Indeed, the biggest concern to come out of this Test is Stokes’ fitness, with the all-rounder often limping, bowling just two overs in the match.
Leach and Anderson denied
As the prolific Brook ran out, miles away from his ground after Root pushed into the slips and took off, Root held his head in his hands.
It came after nightwatchman Ollie Robinson missed a Southee shot, Ben Duckett overcame a cut from Matt Henry for 33 and the restless Ollie Pope did the same to Wagner for 14.
England was in tatters, New Zealand riotous and the Basin Reserve humming.
But Root began to make amends for his part in Brook’s breakaway by launching a searing attack, targeting the Bracewell exit for particular punishment.
What made the action even more compelling was Stokes’ grim determination as he batted with one leg.
Going from being the hard-working man in the early innings, Stokes took just one run from his first 19 balls, and then scored mostly with edging through or over slips.
Root’s half-century came with a bang. In the first 50 runs that he added with Stokes, the captain’s contribution was just five.
Wagner’s signature short ball plan seemed to be New Zealand’s last hope. It worked.
Stokes’ ugly strike ended with a top edge to square leg, while Root missed a jerk and missed his second century of the match.
Stuart Broad guided a goalkeeper from Henry to the third man and England were stunned.
But Foakes is unflappable and Leach has shape for match-winning partnerships, having backed Stokes to the famous Ashes win at Headingley in 2019.
Although Foakes’s decision to regularly turn away runs seemed questionable, he ensured that Leach only once faced more than two balls in the over as he slowly drifted away from goal.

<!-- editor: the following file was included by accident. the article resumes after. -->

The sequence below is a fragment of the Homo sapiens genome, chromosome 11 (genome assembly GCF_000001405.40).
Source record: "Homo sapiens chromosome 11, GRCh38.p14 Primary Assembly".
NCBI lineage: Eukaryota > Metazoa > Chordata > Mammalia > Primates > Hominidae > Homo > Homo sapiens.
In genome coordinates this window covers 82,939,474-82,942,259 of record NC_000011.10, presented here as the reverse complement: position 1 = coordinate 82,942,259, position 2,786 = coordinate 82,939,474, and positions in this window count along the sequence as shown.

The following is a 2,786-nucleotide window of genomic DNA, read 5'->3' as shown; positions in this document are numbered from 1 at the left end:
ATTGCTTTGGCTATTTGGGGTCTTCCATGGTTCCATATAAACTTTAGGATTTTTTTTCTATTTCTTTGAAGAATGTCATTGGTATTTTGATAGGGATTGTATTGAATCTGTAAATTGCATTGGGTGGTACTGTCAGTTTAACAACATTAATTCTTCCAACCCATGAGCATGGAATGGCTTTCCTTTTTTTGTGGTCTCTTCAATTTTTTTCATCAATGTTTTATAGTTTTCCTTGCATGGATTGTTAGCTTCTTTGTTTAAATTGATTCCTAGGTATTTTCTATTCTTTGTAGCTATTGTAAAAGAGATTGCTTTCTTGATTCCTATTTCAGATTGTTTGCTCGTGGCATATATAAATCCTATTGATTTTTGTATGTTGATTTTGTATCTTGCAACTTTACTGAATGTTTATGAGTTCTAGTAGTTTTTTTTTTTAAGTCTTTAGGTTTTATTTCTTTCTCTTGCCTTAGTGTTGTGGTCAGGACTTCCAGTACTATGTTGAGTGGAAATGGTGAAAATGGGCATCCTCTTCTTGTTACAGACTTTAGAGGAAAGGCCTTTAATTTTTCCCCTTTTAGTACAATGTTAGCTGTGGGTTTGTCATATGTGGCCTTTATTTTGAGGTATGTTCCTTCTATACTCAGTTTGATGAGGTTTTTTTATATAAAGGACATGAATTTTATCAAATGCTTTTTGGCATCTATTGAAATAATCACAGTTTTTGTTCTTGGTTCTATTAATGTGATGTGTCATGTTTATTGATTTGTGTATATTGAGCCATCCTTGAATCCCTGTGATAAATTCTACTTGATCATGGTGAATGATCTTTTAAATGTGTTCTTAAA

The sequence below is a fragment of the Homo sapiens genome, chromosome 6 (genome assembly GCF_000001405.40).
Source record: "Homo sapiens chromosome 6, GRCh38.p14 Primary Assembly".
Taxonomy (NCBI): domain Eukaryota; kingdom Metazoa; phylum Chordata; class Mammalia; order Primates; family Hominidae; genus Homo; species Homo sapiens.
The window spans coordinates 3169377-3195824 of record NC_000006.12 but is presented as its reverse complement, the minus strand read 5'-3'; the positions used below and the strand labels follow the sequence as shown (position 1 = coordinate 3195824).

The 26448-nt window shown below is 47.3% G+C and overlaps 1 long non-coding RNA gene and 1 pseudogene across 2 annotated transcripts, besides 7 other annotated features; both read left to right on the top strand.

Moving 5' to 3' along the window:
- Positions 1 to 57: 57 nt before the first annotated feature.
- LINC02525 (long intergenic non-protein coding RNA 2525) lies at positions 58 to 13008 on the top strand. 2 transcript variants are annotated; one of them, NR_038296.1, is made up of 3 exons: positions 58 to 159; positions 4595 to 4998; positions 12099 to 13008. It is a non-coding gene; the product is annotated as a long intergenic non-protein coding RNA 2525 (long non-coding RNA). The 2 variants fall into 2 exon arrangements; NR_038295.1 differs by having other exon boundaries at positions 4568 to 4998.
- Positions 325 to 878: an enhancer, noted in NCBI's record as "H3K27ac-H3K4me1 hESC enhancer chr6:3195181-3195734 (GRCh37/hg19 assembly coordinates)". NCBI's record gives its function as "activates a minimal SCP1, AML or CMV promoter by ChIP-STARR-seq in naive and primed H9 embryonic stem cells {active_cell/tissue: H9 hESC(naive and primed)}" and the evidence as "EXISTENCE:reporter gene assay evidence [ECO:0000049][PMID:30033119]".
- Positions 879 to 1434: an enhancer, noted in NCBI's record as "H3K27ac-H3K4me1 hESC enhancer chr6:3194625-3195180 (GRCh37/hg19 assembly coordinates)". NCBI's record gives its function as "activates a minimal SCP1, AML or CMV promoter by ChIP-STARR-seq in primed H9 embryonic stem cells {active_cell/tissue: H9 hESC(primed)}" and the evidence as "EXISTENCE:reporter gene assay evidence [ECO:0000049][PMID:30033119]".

Foakes had the match on his hands only to go for one more hook, leaving Anderson to write another chapter in his storied career.
Anderson was upset that a short Wagner delivery was not called wide and on the next ball the brilliant Wagner had the last word to put Leach one out for 31 balls.
“Everyone got their money’s worth, it was amazing”
England captain Ben Stokes: “That game as a whole, in terms of what Test cricket is about, was just amazing.
“The emotions we were going through upstairs and I’m sure the Kiwi guys were too. It was amazing to be involved. Everyone got their money’s worth today.”
“It’s disappointing to end up with a loss here after a great winter, but winning four out of five is great for this team.
“We have a few months off before Ashes kicks off, so we hope we can get back to doing what we love to do.”
New Zealand’s Kane Williamson, who was named man of the match: “It doesn’t feel good to be standing here after a game of cricket like that and the contributions we’ve seen from both teams throughout.
“A fantastic game of cricket to be a part of. For us as a team we’ve been struggling in the Test format for a while so it was nice to cross the line on this one.”
“We had to fight very hard to reverse some of that momentum. England are playing some amazing cricket at the moment and we were up against it before this match.”
“Finding a way to fight our way back and cross the line is a really nice feeling.”